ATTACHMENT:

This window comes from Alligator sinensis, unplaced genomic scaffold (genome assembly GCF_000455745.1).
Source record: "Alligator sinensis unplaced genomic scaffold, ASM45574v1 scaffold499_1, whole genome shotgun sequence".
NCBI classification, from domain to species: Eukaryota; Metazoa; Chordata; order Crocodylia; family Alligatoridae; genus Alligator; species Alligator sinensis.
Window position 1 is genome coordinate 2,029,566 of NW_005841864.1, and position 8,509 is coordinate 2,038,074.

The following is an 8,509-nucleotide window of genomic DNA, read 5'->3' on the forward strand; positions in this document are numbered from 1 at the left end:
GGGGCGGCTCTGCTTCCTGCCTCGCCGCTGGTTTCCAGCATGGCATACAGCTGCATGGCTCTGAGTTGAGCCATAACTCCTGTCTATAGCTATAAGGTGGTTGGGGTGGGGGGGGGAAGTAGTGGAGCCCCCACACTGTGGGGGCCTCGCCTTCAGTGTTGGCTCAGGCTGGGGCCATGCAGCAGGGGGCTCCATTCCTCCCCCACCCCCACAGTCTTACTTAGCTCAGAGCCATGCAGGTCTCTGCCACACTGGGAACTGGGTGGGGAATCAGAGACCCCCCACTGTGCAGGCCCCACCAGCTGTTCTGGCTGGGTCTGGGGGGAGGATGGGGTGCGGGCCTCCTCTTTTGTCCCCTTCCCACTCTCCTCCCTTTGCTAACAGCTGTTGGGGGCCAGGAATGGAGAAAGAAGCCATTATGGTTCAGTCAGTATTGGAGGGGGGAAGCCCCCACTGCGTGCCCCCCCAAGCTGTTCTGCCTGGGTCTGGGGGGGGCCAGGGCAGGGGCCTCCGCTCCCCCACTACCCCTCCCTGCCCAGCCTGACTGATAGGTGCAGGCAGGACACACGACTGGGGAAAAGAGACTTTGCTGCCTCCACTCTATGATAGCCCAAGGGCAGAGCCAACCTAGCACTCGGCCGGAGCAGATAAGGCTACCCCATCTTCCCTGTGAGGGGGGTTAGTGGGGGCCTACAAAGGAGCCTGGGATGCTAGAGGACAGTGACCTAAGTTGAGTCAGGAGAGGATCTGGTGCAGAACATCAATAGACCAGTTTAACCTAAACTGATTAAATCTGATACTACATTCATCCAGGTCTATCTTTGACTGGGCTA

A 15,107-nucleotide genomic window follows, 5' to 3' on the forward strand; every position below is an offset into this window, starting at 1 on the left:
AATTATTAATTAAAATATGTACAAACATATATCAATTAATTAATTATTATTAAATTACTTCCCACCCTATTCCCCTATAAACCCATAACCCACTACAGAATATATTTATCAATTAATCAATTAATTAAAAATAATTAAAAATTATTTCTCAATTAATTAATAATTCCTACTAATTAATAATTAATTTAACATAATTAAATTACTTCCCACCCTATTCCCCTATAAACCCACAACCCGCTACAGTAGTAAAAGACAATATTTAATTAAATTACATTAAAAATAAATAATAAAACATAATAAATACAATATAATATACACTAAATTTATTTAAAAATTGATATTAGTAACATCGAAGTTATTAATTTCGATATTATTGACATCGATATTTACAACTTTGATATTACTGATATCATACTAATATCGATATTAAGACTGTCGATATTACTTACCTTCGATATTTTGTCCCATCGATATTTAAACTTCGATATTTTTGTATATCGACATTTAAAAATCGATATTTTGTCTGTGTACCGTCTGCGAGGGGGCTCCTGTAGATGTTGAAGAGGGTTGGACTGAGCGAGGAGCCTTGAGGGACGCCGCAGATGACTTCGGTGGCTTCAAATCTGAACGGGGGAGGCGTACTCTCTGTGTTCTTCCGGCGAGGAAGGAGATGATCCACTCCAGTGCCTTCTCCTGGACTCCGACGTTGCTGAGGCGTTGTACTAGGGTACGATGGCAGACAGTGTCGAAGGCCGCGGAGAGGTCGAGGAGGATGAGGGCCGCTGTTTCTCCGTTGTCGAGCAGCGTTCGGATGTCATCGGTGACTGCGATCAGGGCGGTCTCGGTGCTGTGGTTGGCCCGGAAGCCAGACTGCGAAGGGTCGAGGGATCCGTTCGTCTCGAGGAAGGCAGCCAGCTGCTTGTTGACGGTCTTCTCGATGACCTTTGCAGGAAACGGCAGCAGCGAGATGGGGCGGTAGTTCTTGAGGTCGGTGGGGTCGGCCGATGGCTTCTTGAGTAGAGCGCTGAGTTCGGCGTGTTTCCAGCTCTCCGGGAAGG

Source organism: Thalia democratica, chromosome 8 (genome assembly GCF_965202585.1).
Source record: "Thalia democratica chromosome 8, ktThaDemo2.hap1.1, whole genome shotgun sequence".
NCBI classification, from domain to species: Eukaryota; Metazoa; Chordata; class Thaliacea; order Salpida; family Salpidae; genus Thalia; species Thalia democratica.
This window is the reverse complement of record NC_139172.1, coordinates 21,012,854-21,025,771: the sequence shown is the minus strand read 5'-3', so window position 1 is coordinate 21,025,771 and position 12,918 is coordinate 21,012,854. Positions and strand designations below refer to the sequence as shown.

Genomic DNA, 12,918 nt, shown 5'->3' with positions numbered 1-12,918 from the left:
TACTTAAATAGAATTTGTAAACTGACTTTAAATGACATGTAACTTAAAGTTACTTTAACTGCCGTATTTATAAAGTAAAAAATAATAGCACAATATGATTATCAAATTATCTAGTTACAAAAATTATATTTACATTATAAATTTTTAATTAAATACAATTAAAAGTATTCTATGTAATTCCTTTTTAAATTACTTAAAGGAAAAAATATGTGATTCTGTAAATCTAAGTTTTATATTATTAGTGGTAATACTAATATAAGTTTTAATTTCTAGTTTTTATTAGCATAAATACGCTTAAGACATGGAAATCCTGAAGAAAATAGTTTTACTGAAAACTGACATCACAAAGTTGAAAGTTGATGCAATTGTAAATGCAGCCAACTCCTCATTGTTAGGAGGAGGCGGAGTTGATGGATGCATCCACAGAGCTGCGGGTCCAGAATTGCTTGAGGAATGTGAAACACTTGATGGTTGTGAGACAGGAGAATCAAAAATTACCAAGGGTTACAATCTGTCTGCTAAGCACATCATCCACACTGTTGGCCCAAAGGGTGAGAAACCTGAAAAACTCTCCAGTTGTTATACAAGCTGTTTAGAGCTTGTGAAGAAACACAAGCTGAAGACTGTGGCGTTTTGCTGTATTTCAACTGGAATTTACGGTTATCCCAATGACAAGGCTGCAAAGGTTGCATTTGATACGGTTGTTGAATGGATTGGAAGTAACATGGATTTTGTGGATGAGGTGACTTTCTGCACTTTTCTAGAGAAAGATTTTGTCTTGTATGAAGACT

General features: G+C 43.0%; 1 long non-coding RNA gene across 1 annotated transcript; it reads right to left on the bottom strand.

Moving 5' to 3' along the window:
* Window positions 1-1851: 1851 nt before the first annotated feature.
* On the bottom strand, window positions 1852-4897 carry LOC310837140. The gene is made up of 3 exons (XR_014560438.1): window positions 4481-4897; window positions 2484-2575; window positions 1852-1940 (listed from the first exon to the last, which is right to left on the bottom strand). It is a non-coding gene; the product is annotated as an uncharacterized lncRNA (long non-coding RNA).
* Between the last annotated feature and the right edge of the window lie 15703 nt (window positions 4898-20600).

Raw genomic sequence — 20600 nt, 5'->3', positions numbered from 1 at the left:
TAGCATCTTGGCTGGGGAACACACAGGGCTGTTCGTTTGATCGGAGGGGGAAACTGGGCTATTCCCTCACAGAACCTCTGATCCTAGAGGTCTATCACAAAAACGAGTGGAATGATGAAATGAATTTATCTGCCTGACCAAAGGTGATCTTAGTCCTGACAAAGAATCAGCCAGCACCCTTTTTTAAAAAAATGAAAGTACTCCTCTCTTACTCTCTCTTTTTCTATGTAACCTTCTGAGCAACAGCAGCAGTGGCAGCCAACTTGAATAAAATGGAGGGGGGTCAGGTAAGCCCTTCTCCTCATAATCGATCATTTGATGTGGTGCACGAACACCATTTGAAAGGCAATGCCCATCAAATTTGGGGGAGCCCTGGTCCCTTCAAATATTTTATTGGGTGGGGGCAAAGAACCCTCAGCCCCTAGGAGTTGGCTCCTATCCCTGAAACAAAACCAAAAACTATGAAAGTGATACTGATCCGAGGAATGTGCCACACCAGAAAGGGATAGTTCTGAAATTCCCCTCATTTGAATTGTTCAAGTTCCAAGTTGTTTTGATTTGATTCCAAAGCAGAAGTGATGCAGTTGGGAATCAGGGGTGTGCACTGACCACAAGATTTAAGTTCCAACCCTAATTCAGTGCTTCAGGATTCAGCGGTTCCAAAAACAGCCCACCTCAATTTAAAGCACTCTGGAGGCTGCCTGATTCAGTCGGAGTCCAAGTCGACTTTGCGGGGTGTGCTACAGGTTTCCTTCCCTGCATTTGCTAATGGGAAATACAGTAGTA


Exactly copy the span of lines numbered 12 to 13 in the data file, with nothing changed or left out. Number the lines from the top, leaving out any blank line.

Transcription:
This window is the reverse complement of record NC_139172.1, coordinates 21,012,854-21,025,771: the sequence shown is the minus strand read 5'-3', so window position 1 is coordinate 21,025,771 and position 12,918 is coordinate 21,012,854. Positions and strand designations below refer to the sequence as shown.

Genomic DNA, 12,918 nt, shown 5'->3' with positions numbered 1-12,918 from the left: